BY JAY REISS

When I tell people that one of my biggest fears is a banjo, they tend to laugh. No, I am not lying, and yes, it is a perfectly reasonable fear to have. I am not afraid to simply look at a banjo, nor am I afraid of the sound, the timbre, the unusual proportions of the neck and body, nor the type of people one might associate with playing banjos. To this day, Kermit the Frog is one of the best banjo players I know. But once a banjo is placed in my lap, the thought of tuning it or even plucking one string makes me fear for my safety. Banjos love to inflict bodily harm with their metal wire strings, thin enough to slice a block of cheese without a second thought, rust engraved into them after years of weathering. The high tension under which any string may give out if disturbed is enough to send one recoiling faster than you can blink, only to end up slashing your hand or eye. And do not get me started on banjos without a resonator.

What’s a resonator? Good question. A banjo resonator is essentially a circular plate that covers the back of the banjo, and it serves two purposes: the first is to adjust the way the sound vibrates, while the second is to prevent the jagged metal screws (you know, the ones needed to hold the Kevlar head to the frame?) from digging into your skin and leaving scrape marks up and down your chest as you lightly press the banjo’s body against yours. These are not the type of screws that come to a fine point at the tip, but rather the ones blunted into semi-flat ends so that they drag across your skin like sandpaper. I speak from experience, of course. You do not develop a fear of banjos without experiencing one’s wrath.

Growing up, my household possessed exactly one banjo—a banjo with the screws that scrape, strings that rust, and tension waiting to give out. It was a five-string banjo with nineteen or twenty-something frets, meaning it was on the longer side of the banjo spectrum. Despite the instrument being a blatant deathtrap, my father liked to say it was the closest thing we had to a family heirloom. Despite it being, as my father liked to say, the closest thing we had to a family heirloom, it was kept in a banjo case that was falling apart at the seams, and subsequently buried in the back corner of my father’s closet. The banjo stayed there for most of my childhood and only made enough appearances throughout to keep me vaguely aware that we owned it.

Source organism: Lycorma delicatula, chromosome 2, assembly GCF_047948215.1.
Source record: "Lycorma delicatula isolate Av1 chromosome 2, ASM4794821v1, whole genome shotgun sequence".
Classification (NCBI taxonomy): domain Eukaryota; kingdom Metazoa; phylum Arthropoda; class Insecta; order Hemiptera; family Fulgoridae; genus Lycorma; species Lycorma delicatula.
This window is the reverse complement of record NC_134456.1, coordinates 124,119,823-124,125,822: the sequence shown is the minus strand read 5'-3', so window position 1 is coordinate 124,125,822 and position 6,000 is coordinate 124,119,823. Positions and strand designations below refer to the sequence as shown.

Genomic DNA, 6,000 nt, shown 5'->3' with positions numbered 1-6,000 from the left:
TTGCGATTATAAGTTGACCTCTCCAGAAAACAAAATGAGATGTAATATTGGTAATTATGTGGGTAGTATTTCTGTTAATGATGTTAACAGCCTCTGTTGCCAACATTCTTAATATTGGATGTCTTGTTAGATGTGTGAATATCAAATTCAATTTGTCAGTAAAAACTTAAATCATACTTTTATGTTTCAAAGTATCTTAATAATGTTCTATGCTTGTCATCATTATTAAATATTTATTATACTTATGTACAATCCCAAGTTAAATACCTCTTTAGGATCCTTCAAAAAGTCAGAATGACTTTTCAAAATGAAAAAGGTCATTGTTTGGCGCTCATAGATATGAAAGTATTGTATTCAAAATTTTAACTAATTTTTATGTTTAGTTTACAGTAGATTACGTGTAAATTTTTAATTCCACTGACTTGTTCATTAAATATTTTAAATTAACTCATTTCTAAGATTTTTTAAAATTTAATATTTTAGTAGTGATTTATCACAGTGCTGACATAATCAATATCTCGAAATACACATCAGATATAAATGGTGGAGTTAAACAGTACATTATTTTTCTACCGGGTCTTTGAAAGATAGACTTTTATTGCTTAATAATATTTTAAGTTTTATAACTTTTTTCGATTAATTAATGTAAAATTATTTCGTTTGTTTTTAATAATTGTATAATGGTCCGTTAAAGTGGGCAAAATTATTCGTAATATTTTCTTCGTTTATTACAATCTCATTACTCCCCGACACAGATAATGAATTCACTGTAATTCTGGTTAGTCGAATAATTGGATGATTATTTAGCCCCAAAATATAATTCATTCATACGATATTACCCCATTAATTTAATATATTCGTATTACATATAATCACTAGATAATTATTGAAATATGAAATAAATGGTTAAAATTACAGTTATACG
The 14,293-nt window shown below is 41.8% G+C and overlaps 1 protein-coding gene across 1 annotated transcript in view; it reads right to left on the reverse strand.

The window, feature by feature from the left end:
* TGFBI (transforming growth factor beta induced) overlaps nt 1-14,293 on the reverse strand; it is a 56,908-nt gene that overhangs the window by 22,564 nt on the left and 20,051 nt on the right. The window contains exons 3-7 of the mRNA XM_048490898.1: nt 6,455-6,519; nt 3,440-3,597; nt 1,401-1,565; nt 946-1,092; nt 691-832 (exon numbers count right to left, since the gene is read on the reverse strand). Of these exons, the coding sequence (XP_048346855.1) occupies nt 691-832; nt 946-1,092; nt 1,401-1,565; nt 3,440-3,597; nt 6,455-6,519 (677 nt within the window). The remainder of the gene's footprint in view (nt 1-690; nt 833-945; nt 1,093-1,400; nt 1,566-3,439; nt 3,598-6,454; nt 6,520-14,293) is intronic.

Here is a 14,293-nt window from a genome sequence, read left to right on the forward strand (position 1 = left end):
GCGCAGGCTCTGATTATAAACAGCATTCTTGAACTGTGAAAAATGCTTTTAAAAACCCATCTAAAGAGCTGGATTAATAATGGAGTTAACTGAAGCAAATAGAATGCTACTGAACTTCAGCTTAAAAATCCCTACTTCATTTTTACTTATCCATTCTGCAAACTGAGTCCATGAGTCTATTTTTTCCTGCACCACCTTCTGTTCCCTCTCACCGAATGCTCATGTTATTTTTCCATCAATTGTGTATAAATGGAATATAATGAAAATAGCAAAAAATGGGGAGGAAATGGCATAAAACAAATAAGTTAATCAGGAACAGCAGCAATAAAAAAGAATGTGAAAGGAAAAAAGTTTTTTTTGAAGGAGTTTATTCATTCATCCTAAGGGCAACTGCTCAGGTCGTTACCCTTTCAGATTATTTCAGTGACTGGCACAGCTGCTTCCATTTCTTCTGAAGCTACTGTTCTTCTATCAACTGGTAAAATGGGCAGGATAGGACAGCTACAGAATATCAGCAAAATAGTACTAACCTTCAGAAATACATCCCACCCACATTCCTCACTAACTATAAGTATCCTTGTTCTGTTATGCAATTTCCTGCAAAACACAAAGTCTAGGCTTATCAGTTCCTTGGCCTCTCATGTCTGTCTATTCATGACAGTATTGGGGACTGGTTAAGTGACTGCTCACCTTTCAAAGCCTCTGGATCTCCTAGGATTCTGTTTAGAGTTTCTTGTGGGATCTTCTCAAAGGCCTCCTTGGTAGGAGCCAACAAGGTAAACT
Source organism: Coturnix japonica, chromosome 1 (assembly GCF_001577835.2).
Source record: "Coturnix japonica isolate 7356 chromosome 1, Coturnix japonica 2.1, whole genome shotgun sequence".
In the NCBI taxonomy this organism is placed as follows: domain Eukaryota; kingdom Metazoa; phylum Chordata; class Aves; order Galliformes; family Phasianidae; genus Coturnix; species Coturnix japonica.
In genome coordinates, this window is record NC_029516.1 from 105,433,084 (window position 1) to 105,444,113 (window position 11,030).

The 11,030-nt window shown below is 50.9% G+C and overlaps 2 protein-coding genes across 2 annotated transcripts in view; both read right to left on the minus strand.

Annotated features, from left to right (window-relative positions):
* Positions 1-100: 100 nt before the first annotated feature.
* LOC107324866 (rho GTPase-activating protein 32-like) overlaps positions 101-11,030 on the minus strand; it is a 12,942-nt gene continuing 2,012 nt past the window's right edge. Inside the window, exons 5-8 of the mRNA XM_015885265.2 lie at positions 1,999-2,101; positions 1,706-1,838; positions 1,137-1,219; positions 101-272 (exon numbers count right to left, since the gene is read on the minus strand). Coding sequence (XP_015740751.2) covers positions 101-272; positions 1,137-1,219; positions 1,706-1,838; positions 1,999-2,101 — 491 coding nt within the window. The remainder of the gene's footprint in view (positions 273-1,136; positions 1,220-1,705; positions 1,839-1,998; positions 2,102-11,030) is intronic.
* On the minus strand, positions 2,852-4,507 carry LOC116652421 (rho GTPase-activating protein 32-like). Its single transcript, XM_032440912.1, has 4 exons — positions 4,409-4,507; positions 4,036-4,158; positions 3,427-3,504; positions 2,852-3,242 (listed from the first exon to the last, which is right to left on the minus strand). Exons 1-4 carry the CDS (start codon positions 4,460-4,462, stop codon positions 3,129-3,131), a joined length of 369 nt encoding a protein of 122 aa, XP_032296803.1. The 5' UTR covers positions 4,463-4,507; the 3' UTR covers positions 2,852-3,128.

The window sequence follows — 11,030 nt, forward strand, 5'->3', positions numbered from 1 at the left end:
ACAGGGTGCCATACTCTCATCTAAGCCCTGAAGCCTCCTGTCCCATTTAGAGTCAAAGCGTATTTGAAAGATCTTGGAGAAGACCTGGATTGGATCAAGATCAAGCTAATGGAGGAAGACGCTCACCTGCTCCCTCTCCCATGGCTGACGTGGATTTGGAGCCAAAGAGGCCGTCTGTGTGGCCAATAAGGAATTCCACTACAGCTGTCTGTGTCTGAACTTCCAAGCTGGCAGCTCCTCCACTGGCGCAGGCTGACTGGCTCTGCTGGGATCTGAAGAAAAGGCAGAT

The banjo was a family heirloom, in part, because my aunt was the one who built it. Her appearances throughout my childhood were about as frequently as the banjo’s emergence from the closet. She would often show up to our house without warning, pulling into the driveway with her light blue station wagon, the trunk of which she had filled to the brim with hammers and screwdrivers and saws and canvas and tarps and nuts and bolts and washers and hard hats and vests and ropes and drills and rulers and tape and you name it. She was, and still is, a modern day Rosie the Riveter.

My earliest childhood memories of her consist of fixing the solar powered light we had overlooking the ramp to our porch. She was the one who gave us the light in the first place since she runs her own solar company, and therefore she was really the only person qualified to fix it. But that never stopped me from trying my best to help—the best that a six-year-old could do when it comes to electrical engineering. Looking back, I wonder how much of what I did was helpful versus how much just got in the way. Once while she worked, I asked my aunt if she was a boy or girl. I do not know if gender stereotypes had actually confused me or if I was just a smartass, but she took the question in stride and helped me work through the question to the logical conclusion— ‘aunt’ implies female. In any case, she never stopped me from sitting by her side as she fixed the porch light.

The nooks and crannies of the light were always covered in cobwebs, which freaked me out because, along with banjos, I was deathly afraid of spiders. I do not distinctly remember seeing any spiders. However, I do remember seeing ladybugs that had managed to crawl inside the light before eventually dying. My aunt and I would unscrew the plastic casing of the light, only to find the motionless red circles strewn about the interior. The dead ladybugs never bothered me too much and I do not remember what was ever said about them, if anything, but that image has stayed with me for a long time. Little, bittersweet details like these are what stand out in my memory. The porch light was not the only gift from my aunt. Once, a tricycle she had found decomposing somewhere and salvaged became a present she gifted to me. My aunt wrapped tin foil around the tricycle to prevent further rusting. Despite its crude appearance, it was my first tricycle and I spent hours on it. Then there was the canoe that my aunt and I patched with duct tape shortly before we paddled out onto a summer’s lake. Learning to canoe with my aunt was an immeasurable gift—aside from the spiders onboard. I did not abandon ship in the middle of that lake, but had there been banjos on the canoe, it might have been a different story.